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Old 01-24-2012, 07:29 AM   #11
ShinyBuddha
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Dec 2011
San Diego, California
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I love these photos showing a good crush. Just like goldilocks, not too much, not too little.

~SB

 
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Old 01-24-2012, 08:47 AM   #12
rockgardenlove
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Jun 2011
Portland, OR
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Quote:
Originally Posted by borden
This may be a silly question, but would the moisture from conditioning the grain have any effect on a cast iron Corona style mill? I know those things are prone to rust if you're not careful. I assume the amount of water is minimal enough to not really create too much residual moisture, but if anyone has experience with this, feel free to chime in.
For stuff like this start warming the oven to a low temp, then turn off at 120 to 150 degrees. Throw stuff in there to dry and it won't rust.

 
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Old 01-24-2012, 02:36 PM   #13
whitehause
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Oct 2011
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Quote:
Originally Posted by rockgardenlove View Post
For stuff like this start warming the oven to a low temp, then turn off at 120 to 150 degrees. Throw stuff in there to dry and it won't rust.
+1 to this
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Old 01-24-2012, 04:10 PM   #14
adamreef
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Nov 2011
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Quote:
Originally Posted by Nuggethead

I was'nt so lucky. My LHBS pre-crushes 50lbs at a time of most of their stock and keeps it in plastic trash cans. They don't even like to open bags to sell small quanities ( 10 lbs or less ) of uncrushed grains. I generally have to purchase my 2-row in 50 lb bags and then order uncrushed specialty malts from online shops.
This is terrible practice. Aside from staling, the fines will settle to the bottom and husks will rise to the top as the container is handled.

Adam

 
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Old 01-29-2012, 07:08 PM   #15
Nuggethead
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Quote:
Originally Posted by adamreef View Post
This is terrible practice. Aside from staling, the fines will settle to the bottom and husks will rise to the top as the container is handled.

Adam
Exactly !!, It made repeatability in recipes very difficult. Efficiencies differed from 10lbs from the top vs. the same amount from the bottom of the container. New brewers were complaining of stuck sparges when it normally wouldn't have been a problem. It was actually an employee of the shop that took me aside and told me to start crushing my own if I wanted to brew better beers.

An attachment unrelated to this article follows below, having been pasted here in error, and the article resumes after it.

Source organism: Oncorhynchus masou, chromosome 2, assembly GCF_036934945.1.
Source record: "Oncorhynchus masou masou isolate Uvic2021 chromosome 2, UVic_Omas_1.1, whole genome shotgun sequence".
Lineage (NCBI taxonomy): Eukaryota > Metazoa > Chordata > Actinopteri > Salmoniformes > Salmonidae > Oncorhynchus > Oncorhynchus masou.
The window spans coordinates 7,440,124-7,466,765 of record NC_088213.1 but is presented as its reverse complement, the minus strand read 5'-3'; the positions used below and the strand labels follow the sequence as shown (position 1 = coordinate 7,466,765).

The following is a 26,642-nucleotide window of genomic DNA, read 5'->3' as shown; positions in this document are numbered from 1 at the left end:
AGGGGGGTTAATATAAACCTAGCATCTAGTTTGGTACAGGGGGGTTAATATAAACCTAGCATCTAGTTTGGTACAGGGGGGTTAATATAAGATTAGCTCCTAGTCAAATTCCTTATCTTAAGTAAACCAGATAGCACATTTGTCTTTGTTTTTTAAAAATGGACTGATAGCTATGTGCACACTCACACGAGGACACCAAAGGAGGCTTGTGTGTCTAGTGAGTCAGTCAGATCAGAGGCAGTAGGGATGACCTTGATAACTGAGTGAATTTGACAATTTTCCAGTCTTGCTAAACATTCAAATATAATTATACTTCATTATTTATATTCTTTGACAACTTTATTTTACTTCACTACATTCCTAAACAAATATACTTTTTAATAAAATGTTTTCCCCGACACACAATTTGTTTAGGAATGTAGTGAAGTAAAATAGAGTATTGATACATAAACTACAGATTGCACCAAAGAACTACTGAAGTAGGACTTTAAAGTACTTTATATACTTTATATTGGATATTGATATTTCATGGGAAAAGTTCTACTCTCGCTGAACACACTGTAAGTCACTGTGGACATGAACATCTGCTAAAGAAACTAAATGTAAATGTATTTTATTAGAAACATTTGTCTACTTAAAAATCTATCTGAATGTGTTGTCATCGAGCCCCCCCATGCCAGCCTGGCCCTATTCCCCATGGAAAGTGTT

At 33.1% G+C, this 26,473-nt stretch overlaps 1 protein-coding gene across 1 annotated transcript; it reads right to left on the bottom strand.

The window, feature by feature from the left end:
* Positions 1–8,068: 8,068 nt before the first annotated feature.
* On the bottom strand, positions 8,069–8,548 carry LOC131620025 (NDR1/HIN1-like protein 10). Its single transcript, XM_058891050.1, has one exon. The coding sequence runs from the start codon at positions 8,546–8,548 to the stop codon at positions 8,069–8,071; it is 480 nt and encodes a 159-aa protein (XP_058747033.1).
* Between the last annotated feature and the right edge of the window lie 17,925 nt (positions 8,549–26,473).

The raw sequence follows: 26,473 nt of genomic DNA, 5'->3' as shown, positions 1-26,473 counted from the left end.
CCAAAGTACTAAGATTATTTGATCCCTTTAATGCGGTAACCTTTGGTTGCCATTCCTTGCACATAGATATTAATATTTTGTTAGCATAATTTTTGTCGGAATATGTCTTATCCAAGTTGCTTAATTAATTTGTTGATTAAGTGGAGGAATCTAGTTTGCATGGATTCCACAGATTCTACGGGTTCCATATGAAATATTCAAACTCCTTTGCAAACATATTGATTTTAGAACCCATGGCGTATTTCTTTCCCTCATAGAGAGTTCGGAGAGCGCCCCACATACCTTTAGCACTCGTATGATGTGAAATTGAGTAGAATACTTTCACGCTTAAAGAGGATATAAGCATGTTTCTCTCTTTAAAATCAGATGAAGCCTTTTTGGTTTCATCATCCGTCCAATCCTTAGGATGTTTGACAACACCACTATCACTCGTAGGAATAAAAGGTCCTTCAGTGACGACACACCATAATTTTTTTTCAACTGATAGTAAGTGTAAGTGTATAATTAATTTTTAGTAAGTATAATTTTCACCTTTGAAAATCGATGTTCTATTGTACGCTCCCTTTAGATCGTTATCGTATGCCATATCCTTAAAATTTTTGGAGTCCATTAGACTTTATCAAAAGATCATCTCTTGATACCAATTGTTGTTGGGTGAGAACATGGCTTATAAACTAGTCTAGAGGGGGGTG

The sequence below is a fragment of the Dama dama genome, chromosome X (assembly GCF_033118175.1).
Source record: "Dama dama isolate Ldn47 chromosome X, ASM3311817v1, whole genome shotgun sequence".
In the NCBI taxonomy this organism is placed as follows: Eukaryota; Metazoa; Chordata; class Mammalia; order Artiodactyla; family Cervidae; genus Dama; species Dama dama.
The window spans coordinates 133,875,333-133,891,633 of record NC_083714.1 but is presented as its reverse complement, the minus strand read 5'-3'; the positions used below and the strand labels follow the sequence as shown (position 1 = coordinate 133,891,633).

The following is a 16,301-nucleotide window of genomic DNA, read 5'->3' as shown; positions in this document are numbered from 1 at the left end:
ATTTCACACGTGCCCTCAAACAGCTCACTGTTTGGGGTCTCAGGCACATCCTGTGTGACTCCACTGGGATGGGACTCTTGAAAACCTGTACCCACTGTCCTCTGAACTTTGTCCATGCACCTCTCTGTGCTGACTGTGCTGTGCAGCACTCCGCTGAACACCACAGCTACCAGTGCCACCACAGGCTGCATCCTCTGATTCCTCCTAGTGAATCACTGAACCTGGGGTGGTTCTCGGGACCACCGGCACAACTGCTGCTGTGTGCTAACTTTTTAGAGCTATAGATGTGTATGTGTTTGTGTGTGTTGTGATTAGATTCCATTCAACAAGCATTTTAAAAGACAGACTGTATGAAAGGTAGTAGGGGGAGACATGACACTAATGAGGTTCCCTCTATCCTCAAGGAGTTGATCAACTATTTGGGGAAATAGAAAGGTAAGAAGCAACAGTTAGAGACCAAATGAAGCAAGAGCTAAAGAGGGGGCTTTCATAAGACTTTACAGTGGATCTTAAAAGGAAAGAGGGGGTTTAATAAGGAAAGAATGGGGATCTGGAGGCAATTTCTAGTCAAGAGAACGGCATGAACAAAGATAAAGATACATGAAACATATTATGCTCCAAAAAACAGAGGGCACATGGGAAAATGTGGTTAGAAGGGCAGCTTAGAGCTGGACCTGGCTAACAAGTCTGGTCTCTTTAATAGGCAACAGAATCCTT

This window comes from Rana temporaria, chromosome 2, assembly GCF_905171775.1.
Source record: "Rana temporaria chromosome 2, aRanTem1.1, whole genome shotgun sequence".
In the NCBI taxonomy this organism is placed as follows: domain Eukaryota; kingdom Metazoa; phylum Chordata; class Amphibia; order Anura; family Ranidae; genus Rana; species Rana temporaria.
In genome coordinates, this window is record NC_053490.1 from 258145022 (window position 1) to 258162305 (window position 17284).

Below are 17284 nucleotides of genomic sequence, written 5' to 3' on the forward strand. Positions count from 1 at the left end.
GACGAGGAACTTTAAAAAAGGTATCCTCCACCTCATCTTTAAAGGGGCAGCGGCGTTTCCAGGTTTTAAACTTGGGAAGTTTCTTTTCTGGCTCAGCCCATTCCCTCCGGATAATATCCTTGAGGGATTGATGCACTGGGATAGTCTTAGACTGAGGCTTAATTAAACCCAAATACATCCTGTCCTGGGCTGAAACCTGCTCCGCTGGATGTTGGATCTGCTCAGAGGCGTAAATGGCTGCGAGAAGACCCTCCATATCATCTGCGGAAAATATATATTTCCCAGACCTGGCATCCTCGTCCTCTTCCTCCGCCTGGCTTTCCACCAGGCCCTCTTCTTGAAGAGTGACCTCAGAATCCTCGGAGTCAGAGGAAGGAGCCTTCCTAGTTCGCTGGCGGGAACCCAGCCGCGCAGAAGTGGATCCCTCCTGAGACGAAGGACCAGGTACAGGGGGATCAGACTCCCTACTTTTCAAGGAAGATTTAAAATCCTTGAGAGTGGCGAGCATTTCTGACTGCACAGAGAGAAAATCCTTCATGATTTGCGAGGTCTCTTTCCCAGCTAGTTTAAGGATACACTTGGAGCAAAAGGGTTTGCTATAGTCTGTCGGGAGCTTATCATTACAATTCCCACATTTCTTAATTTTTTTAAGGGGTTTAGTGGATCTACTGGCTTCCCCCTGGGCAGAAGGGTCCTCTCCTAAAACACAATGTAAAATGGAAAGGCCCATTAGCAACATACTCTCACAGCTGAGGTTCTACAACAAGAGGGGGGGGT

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Old 01-30-2012, 04:52 AM   #16
D-MOTITAN
 
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Jan 2011
East County, Nor Cal
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Quote:
Originally Posted by ShinyBuddha View Post
I love these photos showing a good crush. Just like goldilocks, not too much, not too little.

~SB
+1...great pics. Since i started milling my own I have been getting 80% efficiency.
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Old 07-15-2012, 09:41 AM   #17
Quaker
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A little dated thread, but seemed a decent place to share these pictures. Today I was brewing a porter and decided to try steeping the specialty grains (except some flaked oats) separately. In my haste, I forgot to crush them first. So I drained them with a strainer, then milled them. I had tried conditioning my grain with spray bottle once a couple years ago and wasn't happy with the mess it left in the mill. So I milled my base grain first (100% pilsner) figuring I may make a mess and to keep the dark malts completely separate. Then I milled the wet grain. You can clearly see the husks are nearly full intact on the specialty grains. The grains are cracked though. There were about 3 pounds of specialty grains, steeped 2 hours first in 3L of water at an initial temp of 132F. Then drained, that wort set aside and another 2.5L of wort from my main mash added for another rest starting at 140F for another hour and a half. The resultant gravity was very hazy 16 Brix in the refractometer. The pre-boil gravity of the main mash was 11.7 Brix. So it seem that there was still plenty of a crush to enable dissolving of the sugars in the crystal malts. I did have some gummy paste in the mill after finished, but easy enough to clean up. I might try this on a future batch for full mash.
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